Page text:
There are many concepts introduced and developed by Daly that are relevant to a Wellbeing Economy which are not always explicitly linked to Daly’s works. This is unfortunate, as Daly’s rigorous thinking and ethical perspective provides strong theoretical foundations for many alternative approaches to the current neoclassical economic paradigm. Anyone involved in the Wellbeing Economy would be well advised to become familiar with Daly’s work. His theoretical rigour and clarity of thinking will strengthen the kinds of activism that will make real change. Engaging in Wellbeing work without a background in Daly’s ideas is a bit like crossing a busy motorway with horse blinkers on.
Peter Victor has made it easy to access Daly’s theories about how an economy should function to achieve both ecological and social goals, as well as economic ones. In addition to covering some aspects of Herman’s early life and the major influences on his approach to economics, most of the book reviews the scientific and moral underpinnings of ecological economics. There are chapters on Philosophy, ethics and religion; Economics as a life science; Scale, distribution and allocation; Measuring the economy; What’s wrong with economic growth; Steady state economics (including attacks from both classical and heterodox thinkers and rebuttals); Population, migration and immigration; Money and banking; Globalization, internationalization and free trade.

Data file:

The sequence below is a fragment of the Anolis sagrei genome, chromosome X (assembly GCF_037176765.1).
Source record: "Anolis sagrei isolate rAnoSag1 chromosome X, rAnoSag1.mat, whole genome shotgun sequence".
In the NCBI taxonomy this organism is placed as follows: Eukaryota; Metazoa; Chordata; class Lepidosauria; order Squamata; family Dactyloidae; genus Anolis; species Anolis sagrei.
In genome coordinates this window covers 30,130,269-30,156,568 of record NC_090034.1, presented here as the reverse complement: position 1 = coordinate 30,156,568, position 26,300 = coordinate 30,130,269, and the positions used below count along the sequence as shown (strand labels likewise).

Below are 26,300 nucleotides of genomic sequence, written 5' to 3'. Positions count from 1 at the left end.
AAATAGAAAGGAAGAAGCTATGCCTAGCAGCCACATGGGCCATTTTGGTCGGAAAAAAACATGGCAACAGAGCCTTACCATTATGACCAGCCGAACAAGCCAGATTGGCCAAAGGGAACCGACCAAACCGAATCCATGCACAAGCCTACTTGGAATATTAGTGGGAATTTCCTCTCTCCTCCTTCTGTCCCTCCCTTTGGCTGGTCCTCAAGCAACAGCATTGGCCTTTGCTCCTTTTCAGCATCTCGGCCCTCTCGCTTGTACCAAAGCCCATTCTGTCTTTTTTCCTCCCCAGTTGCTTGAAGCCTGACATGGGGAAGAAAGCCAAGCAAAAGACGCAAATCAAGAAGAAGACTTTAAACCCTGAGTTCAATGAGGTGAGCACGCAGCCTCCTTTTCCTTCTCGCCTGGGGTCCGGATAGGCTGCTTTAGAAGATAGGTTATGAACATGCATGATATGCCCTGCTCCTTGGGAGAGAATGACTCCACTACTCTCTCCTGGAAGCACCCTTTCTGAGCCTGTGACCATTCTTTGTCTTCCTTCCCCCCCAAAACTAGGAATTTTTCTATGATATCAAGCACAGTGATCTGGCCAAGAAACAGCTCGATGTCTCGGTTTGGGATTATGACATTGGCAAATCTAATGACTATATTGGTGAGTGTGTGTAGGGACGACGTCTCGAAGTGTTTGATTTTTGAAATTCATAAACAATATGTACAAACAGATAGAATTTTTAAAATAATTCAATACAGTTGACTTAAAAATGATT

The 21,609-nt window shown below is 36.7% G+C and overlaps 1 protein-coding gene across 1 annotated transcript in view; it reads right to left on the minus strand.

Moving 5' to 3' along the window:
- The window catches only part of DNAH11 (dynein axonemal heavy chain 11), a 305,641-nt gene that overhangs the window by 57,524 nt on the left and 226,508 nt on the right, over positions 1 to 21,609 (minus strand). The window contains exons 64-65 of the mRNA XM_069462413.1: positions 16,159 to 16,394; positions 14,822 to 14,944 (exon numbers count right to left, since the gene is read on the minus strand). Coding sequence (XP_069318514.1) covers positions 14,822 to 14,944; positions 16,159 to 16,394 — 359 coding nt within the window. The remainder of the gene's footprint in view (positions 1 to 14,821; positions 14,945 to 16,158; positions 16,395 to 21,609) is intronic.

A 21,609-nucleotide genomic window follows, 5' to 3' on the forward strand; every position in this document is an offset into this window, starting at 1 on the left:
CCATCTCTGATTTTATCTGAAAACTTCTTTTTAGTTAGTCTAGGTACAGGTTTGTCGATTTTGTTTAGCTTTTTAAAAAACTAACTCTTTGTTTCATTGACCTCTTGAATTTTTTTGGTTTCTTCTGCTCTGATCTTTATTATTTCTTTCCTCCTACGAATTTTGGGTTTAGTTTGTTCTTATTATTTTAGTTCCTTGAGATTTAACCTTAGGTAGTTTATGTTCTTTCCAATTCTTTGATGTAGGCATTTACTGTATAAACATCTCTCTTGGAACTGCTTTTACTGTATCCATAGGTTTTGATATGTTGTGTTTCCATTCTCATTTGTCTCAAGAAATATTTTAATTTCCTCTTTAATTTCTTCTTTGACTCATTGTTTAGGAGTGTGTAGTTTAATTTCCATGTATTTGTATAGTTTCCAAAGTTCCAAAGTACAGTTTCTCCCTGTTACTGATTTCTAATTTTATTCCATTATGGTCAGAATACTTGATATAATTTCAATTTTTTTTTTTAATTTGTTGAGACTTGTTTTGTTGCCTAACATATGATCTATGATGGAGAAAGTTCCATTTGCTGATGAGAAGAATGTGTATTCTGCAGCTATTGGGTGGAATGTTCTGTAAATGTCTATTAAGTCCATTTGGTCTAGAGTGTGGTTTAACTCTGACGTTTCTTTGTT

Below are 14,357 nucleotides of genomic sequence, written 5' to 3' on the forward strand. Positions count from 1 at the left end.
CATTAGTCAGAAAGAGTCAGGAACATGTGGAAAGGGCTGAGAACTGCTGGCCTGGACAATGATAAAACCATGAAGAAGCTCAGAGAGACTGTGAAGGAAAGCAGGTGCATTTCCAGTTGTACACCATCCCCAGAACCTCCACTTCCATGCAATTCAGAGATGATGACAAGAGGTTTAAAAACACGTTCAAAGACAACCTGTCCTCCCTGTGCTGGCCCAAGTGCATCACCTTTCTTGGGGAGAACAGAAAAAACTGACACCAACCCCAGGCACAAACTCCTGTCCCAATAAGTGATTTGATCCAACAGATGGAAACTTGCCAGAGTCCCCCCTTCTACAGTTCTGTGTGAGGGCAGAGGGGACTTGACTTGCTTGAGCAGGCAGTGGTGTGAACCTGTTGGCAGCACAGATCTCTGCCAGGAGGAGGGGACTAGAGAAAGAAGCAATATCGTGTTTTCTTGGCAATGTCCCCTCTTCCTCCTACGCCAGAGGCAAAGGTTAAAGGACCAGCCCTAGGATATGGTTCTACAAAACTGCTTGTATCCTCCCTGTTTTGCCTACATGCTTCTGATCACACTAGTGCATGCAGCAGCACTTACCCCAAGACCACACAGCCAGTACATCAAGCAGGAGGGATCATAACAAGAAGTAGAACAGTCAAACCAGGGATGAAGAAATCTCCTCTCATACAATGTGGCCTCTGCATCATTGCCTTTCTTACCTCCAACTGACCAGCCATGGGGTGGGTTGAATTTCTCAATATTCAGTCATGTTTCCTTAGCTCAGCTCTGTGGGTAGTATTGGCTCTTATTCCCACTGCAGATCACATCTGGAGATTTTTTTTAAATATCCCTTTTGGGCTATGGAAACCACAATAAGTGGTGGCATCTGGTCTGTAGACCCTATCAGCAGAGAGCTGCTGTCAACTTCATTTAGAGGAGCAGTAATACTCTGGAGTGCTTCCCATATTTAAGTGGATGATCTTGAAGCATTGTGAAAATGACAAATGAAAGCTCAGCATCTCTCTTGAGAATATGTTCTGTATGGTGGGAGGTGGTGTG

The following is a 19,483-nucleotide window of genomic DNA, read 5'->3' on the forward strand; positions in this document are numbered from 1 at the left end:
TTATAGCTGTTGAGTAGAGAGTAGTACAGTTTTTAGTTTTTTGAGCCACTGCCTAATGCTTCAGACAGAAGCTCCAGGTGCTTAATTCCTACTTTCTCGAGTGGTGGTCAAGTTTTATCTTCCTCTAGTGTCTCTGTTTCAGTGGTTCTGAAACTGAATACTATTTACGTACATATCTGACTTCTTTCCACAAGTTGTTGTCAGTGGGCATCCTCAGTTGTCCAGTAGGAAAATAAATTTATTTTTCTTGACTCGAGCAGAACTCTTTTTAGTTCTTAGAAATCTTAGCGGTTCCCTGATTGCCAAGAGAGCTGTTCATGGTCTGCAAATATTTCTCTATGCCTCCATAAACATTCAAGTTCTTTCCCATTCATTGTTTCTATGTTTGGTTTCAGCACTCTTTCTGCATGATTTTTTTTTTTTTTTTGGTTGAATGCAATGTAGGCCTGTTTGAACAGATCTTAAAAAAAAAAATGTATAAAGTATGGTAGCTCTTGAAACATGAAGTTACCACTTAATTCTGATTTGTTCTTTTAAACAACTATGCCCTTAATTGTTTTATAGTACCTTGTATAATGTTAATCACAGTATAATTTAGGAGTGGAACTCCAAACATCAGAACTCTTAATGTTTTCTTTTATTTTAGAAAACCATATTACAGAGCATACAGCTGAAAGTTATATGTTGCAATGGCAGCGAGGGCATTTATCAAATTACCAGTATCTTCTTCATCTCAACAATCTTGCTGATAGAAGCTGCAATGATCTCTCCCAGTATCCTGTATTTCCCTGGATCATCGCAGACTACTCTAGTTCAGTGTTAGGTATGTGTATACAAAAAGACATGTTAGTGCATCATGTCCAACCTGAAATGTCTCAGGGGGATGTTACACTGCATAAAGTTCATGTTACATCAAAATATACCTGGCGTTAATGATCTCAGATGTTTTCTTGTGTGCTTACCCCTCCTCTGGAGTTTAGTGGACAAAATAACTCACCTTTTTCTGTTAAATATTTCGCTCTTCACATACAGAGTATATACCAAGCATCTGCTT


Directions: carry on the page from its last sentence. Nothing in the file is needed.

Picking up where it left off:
Daly’s thinking about these issues are covered in his numerous books and papers and develop over time. Victor provides a great service in bringing these concepts into well-organized chapters, showing how Daly’s interest in the history of economic thought builds on the work of others, and adds his own contributions. Victor also helpfully elucidates where Daly’s work ends and what additional contributions are needed.
Because so many of Daly’s ideas are unorthodox in mainstream economic circles, much of his work has either been ignored or attacked by prominent mainstream economists. There have been several famous debates between Daly and prominent mainstream economists over the years, and the book makes it easy to understand both sides of these debates and where a sensible resolution lies. Daly’s logic and values always come out the winner.